But not only are Medical flights considered general aviation, so is aerial firefighting. This is a practice I would find hard to argue against. This past summer alone there were many wild fires surrounding the small valley I currently live in, and the local airport had firefighting planes on standby ready to go if the fires got too close to the city. Luckily the fires didn’t cause too much damage, but there are many cases where forest fires have gotten out of hand and destroyed lands. Just imagine the damage these fires could do if we didn’t have aerial firefighting ready to go at the sight of smoke.
3) Bush Piloting is also considered general aviation.
The first time I heard the term “bush piloting” I was very confused. My brain went wild trying to figure out what the heck a pilot would need to do in a bush. But the more I learned the more I realized how important bush piloting really is, and no, it’s not pilots flying their planes into literal bushes. Bush piloting refers to any flying that is done in the remote wilderness. For example, Alaska. There is a surprising amount of places in Alaska, and other places of the US, that are only accessible by aircraft. The people living in these places rely on general aviation bush pilots to bring them the resources they need to survive. Bush piloting is a special skill that typically involve some pretty dangerous flying. There are a few shows and plenty of documentaries that show just how dangerous bush piloting is. For many though, it’s not just a cool type of flying but a necessity. In many of these back country areas bush pilots are the only way for residents to gain access to food, clean water, medical services, and, in some cases, outside human contact.
4) Crop Dusting falls in the realm of general aviation.
That corn you just ate was probably treated by a crop duster. In fact, most of what we eat daily is treated by a crop duster. Crop dusting isn’t just the application of pesticides. Agricultural planes can be used to distribute fertilizer, to sow seeds, and to water plants. The use of aircrafts in agriculture allows for a large area to be treated in a small amount of time, removing a lot of dangerous and tedious work for farmers, while increasing the chances of good, healthy crops. As the world’s population continues to grow, I don’t foresee a time where we won’t need mass amount of crops. I also don’t foresee a time where us computer bums go out to the fields to do what a crop duster can do in a fraction of the time. I’m lazy and want my corn watered for me, thank you very much. But I won’t forget the awesome crop dusting pilots who watered that corn for me. Agricultural aviation doesn’t just involve food. That cotton shirt you’re wearing was brought to you by general aviation. From the clothes we wear to the food we eat, we use general aviation every day.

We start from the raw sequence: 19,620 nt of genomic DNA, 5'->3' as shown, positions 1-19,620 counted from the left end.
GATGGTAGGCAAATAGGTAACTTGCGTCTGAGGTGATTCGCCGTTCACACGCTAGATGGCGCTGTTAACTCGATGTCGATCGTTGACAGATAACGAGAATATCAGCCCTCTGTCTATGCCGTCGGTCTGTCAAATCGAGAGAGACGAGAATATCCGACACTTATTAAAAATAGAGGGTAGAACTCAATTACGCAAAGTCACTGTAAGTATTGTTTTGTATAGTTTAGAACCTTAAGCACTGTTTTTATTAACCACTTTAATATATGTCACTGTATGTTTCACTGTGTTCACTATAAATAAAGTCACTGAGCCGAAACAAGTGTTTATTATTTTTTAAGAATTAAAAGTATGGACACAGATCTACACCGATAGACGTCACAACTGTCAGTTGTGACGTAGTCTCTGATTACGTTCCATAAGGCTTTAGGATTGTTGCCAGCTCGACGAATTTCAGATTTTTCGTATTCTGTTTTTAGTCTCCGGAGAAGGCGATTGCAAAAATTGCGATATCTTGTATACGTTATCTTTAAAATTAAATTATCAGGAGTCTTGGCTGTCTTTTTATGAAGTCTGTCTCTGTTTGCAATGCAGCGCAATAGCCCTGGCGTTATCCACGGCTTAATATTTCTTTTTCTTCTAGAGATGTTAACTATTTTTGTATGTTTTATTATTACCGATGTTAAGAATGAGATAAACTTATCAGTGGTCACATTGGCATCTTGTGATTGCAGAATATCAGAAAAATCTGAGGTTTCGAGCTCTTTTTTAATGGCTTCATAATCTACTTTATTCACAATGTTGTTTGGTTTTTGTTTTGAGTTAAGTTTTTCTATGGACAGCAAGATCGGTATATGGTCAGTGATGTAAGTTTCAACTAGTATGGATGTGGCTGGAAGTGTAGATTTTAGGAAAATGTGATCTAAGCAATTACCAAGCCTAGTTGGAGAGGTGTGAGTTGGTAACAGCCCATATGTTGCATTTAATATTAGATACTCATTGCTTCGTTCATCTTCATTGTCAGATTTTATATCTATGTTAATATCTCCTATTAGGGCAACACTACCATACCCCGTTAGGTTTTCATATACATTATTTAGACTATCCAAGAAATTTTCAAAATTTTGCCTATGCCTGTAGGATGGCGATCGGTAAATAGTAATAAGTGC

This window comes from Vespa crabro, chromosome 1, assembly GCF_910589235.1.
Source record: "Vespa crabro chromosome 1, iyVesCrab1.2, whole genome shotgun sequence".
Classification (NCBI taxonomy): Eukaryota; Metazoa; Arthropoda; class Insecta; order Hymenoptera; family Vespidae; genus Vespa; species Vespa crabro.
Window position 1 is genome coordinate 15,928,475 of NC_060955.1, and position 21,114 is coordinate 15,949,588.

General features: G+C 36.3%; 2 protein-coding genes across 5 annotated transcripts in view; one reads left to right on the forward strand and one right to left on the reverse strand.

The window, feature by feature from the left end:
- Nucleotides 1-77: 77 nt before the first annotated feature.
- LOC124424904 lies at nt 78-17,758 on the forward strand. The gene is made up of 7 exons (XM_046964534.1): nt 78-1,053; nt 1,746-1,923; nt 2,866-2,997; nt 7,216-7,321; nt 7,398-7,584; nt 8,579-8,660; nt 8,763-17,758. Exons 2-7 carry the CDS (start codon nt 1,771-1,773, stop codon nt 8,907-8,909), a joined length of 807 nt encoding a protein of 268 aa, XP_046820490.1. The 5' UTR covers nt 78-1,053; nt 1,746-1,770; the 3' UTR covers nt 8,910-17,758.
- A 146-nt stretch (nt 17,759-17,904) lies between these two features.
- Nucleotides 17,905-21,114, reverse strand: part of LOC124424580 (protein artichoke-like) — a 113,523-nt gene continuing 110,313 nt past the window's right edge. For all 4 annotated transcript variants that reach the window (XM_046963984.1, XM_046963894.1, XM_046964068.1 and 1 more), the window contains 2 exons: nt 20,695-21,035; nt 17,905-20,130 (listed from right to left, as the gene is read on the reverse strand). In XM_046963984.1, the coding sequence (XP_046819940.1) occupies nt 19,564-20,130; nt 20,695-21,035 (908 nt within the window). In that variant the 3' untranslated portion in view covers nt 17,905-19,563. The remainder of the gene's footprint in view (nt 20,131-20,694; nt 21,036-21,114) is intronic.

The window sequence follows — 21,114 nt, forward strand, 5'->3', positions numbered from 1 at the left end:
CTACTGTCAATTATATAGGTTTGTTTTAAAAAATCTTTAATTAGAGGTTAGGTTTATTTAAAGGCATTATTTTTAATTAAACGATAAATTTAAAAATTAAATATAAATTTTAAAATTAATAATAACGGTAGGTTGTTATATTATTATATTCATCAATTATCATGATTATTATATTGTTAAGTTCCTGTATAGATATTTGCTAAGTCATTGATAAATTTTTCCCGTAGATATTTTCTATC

5) General Aviation actually brings in a lot of cash.
Do you think that small airport down the road from you is annoying? I mean, how many people actually use such a small airport in a day, right? Are you sick of hearing that loud aircraft fly over your yard while you soak up the sun? Well get over it, because those planes and that airport is bringing in the big bucks. The Alliance for Aviation Across America are doing an ongoing study to look at the economic impact general aviation has on communities across the nation. Their numbers are a bit shocking. I, who was thrown into the world of aviation (a bit unwillingly), quickly learned that GA is a big deal to local economies, but I didn’t realize just how big of a deal it really is. On the AAAA website you can see this cool map of the United States, and when you scroll over any state you can see the statistics for that particular state. Below I’ll list some of the states. I’ve picked a few at random, but look over the numbers and let them sink in. Hopefully you’ll realize that just because you don’t use that small airport doesn’t mean others don’t.
Illinois: 98 airports, 42,400 jobs $9 Billion total economic impact.
New York: 108 airports, 37,800 jobs, $7 Billion total economic impact.
Florida: 106 airports, 64,512 jobs, $7.7 Billion total economic impact.
California: 215 airports; 139,100 jobs, $30.3 Billion total economic impact.
Washington: 119 airports, 248,000 jobs, $50.9 Billion total economic impact.
Kansas: 138 airports, 23,266 jobs, $5.4 Billion total economic impact.
Texas: 391 airports, 56,000 jobs, 14.5 Billion total economic impact.
General aviation actually is a big deal, and obviously you don’t have to be a pilot to feel it’s daily impact. These are just a few ways general aviation affects all of us. Aviation is an awesome world, and not just for pilots (fun fact, I’m not a pilot!). So check out your local airport, take a little discovery flight, and learn just how much that local airport helps your community.